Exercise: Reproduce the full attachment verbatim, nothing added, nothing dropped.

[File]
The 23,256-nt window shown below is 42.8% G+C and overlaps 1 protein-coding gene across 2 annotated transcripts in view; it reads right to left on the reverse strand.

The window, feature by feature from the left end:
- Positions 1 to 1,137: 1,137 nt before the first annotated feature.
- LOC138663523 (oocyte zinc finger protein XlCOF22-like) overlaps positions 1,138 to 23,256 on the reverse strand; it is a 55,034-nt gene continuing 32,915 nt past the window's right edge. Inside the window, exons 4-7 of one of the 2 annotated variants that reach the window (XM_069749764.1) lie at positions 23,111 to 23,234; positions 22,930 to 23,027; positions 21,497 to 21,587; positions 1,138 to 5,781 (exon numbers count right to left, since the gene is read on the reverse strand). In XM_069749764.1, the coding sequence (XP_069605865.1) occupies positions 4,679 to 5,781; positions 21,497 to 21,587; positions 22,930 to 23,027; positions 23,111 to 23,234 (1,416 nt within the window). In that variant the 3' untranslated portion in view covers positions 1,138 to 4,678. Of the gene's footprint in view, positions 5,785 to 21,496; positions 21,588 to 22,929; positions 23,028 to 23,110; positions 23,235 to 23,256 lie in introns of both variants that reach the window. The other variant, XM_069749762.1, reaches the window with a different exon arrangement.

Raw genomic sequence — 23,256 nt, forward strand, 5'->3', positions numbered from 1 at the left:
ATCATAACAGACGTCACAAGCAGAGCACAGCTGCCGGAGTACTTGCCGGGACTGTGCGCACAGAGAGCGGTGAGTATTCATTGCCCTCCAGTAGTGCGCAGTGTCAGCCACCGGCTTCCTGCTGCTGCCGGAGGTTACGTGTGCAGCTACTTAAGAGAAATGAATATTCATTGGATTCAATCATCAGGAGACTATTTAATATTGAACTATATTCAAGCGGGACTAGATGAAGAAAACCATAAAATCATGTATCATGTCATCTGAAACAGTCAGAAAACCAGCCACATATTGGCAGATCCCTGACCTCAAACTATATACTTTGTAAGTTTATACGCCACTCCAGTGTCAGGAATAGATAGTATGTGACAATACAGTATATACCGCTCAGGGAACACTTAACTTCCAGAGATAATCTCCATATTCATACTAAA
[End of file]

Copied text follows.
The 23,256-nt window shown below is 42.8% G+C and overlaps 1 protein-coding gene across 2 annotated transcripts in view; it reads right to left on the reverse strand.

The window, feature by feature from the left end:
- Positions 1 to 1,137: 1,137 nt before the first annotated feature.
- LOC138663523 (oocyte zinc finger protein XlCOF22-like) overlaps positions 1,138 to 23,256 on the reverse strand; it is a 55,034-nt gene continuing 32,915 nt past the window's right edge. Inside the window, exons 4-7 of one of the 2 annotated variants that reach the window (XM_069749764.1) lie at positions 23,111 to 23,234; positions 22,930 to 23,027; positions 21,497 to 21,587; positions 1,138 to 5,781 (exon numbers count right to left, since the gene is read on the reverse strand). In XM_069749764.1, the coding sequence (XP_069605865.1) occupies positions 4,679 to 5,781; positions 21,497 to 21,587; positions 22,930 to 23,027; positions 23,111 to 23,234 (1,416 nt within the window). In that variant the 3' untranslated portion in view covers positions 1,138 to 4,678. Of the gene's footprint in view, positions 5,785 to 21,496; positions 21,588 to 22,929; positions 23,028 to 23,110; positions 23,235 to 23,256 lie in introns of both variants that reach the window. The other variant, XM_069749762.1, reaches the window with a different exon arrangement.

Raw genomic sequence — 23,256 nt, forward strand, 5'->3', positions numbered from 1 at the left:
ATCATAACAGACGTCACAAGCAGAGCACAGCTGCCGGAGTACTTGCCGGGACTGTGCGCACAGAGAGCGGTGAGTATTCATTGCCCTCCAGTAGTGCGCAGTGTCAGCCACCGGCTTCCTGCTGCTGCCGGAGGTTACGTGTGCAGCTACTTAAGAGAAATGAATATTCATTGGATTCAATCATCAGGAGACTATTTAATATTGAACTATATTCAAGCGGGACTAGATGAAGAAAACCATAAAATCATGTATCATGTCATCTGAAACAGTCAGAAAACCAGCCACATATTGGCAGATCCCTGACCTCAAACTATATACTTTGTAAGTTTATACGCCACTCCAGTGTCAGGAATAGATAGTATGTGACAATACAGTATATACCGCTCAGGGAACACTTAACTTCCAGAGATAATCTCCATATTCATACTAAA